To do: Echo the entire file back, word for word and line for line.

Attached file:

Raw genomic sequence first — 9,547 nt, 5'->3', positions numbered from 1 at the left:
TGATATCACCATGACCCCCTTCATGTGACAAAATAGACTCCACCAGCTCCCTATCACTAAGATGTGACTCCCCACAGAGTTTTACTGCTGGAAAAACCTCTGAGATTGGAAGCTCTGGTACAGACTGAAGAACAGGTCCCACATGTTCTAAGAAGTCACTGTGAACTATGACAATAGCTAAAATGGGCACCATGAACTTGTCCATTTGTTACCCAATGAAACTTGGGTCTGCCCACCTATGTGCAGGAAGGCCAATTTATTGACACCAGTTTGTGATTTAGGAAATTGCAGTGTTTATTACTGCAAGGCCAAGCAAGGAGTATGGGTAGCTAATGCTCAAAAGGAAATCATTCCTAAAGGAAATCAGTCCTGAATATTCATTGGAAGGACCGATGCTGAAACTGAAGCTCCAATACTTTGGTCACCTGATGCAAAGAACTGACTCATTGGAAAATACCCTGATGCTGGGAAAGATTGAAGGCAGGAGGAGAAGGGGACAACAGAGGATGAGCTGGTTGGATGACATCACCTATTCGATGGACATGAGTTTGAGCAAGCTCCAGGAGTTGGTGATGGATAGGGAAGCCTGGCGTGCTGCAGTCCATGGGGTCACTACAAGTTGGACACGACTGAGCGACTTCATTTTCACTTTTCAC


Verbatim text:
Raw genomic sequence first — 9,547 nt, 5'->3', positions numbered from 1 at the left:
TGATATCACCATGACCCCCTTCATGTGACAAAATAGACTCCACCAGCTCCCTATCACTAAGATGTGACTCCCCACAGAGTTTTACTGCTGGAAAAACCTCTGAGATTGGAAGCTCTGGTACAGACTGAAGAACAGGTCCCACATGTTCTAAGAAGTCACTGTGAACTATGACAATAGCTAAAATGGGCACCATGAACTTGTCCATTTGTTACCCAATGAAACTTGGGTCTGCCCACCTATGTGCAGGAAGGCCAATTTATTGACACCAGTTTGTGATTTAGGAAATTGCAGTGTTTATTACTGCAAGGCCAAGCAAGGAGTATGGGTAGCTAATGCTCAAAAGGAAATCATTCCTAAAGGAAATCAGTCCTGAATATTCATTGGAAGGACCGATGCTGAAACTGAAGCTCCAATACTTTGGTCACCTGATGCAAAGAACTGACTCATTGGAAAATACCCTGATGCTGGGAAAGATTGAAGGCAGGAGGAGAAGGGGACAACAGAGGATGAGCTGGTTGGATGACATCACCTATTCGATGGACATGAGTTTGAGCAAGCTCCAGGAGTTGGTGATGGATAGGGAAGCCTGGCGTGCTGCAGTCCATGGGGTCACTACAAGTTGGACACGACTGAGCGACTTCATTTTCACTTTTCAC